We noticed that you are based in the - click here to visit our USA website. US 

Last minute availability on popular tours

Top tips: Getting back on your bike this spring
3 Min Read
04 March 2014
Top tips: Getting back on your bike this spring
In the next month or so, bike mechanics across the UK will be in sudden demand. It’s always the same at this time of year as fairweather cyclists re-find their desire to get out on two wheels – and, at the same time, realise that gears, chains, brakes etc have become a little worse for wear over the winter. Many cyclists will also be looking froward to a cycling holiday or tour later in the year, so getting back in the saddle is important for training purposes. Over the winter, many cyclists will have hung up their bikes in garages or stored them in sheds. Few will have treated their bicycles to any TLC before putting their bikes into winter hibernation. And, in any case, a bike that has not moved for many months in a row is highly likely to have tired and seized components and a lack of grease and easy motion. A quick spin round the block will reveal some of the problems with a bike, while any riders who are foolhardy enough to set out on a longer bike ride without first checking all the parts and components are likely to end up being forced to phone a partner or for a taxi to bring them shamefacedly back home again with a broken bike. The next step is usually a trip to the local bike mechanic or a call to a mobile mechanic with a list of bike repair problems. But before you head off to your favourite and trusted mechanic it's worth checking your bike to see what is wrong and what you can put right yourself.

10 steps to getting your bike on the road

1)    Chain: Hold your bike upright and rotate the pedals backwards. Does the chain run smoothly without jumping or rattling? Are the chain and gears rust-free? Is there any dirt on the chain? Make sure you clean the chain with degreaser to ensure it is properly clean and running smoothly. Then add a light summer-type oil. 2)    Gears: Lift the rear of the bike by the saddle. Turn the pedals forwards while changing front and rear gears. Do the gears change smoothly, or does the chain sometimes not move on to the next cog? 3)    Cranks: Does the bottom bracket bearing (where the pedals rotate) feel smooth? Check whether you can feel any side-to–side or up-and-down play in the pedal crank arms. 4)    Wheels: Lift the front and rear of the bike so that the wheels can be spun round simultaneously. Look along the length of the heel as it spins, and between the brake blocks, to see if there is any wavering of the wheel/s. You might even find that the wheel rubs against the brake blocks. If you think that the wheel is not true, head to your local bike shop or mechanic. 5)    Brake blocks: Take a close look at the brake blocks to see if there is any wear. The most important thing to look for is the grooves in the blocks.  If the grooves have disappeared it’s time for new brake blocks. 6)    Rims: Also have a look at the rims of the wheels. The rims are the part of the wheel that the brake pads rest on when you pull the brakes. The rims can become worn with over use and they may also need to be replaced. 7)    Tyres: Look for small holes, cuts, cracks and general wear and tear of the tyres. Replace your tyres regularly and choose tyres to suit the conditions, for example smooth tarmac (perhaps while on a cycling holiday) or trails. Inner tubes might also need to be re-inflated after a winter spent in the garage! 8)    Headset: The headset is the component that attaches the handlebars to the bike. You do not want to see or feel any movement in this. To check, steady the bike and rock it forwards and backwards. If may be that the headset needs to be tightened or you might need new bearings so if you feel any movement head to a bike mechanic for advice. 9)    Bits and pieces: Check items such as handlebar tape, electronic gadgets, water bottles cages etc to make sure they are all in good working order. 10) Bike service: It’s worth having your bike checked over every few months to be sure that it is in good working order. Nick Green, a mobile bike mechanic from Milngavie, near Glasgow, who runs Hammer & Cycle, points out: “Rather like your car service or a trip to the dentist, it is usually cheaper to have your bike regularly checked for problem rather than wait for a problem to arise. A bike service or check over is not costly and could mean you stay repair free while you enjoy a summer of cycling.”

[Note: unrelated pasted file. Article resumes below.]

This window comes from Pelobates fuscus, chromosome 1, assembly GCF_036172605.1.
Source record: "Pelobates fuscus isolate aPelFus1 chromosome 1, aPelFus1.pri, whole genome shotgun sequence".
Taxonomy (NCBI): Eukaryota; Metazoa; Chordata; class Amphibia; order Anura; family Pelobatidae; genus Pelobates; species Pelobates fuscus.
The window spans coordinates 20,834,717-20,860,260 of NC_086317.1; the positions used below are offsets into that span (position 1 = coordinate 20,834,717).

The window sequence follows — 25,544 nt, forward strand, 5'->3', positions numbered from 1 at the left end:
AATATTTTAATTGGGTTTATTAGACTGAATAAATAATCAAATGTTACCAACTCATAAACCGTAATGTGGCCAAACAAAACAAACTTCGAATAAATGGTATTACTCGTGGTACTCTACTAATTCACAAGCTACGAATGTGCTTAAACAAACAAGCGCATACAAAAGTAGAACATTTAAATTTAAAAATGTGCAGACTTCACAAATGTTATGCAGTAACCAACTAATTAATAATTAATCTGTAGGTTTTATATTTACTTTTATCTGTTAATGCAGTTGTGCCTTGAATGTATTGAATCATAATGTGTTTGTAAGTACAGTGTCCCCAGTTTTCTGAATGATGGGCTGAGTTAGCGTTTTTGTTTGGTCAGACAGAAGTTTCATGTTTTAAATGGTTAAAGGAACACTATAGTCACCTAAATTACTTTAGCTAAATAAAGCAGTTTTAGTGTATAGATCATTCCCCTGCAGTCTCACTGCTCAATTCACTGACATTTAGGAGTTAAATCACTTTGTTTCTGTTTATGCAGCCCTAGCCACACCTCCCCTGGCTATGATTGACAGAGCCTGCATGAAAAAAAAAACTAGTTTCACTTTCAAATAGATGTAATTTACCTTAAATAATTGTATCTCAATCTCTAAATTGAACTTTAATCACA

Written by

Do you have any questions?
Call us on
+44 141 530 8886
£ - GBP - Pound
Country/Region name: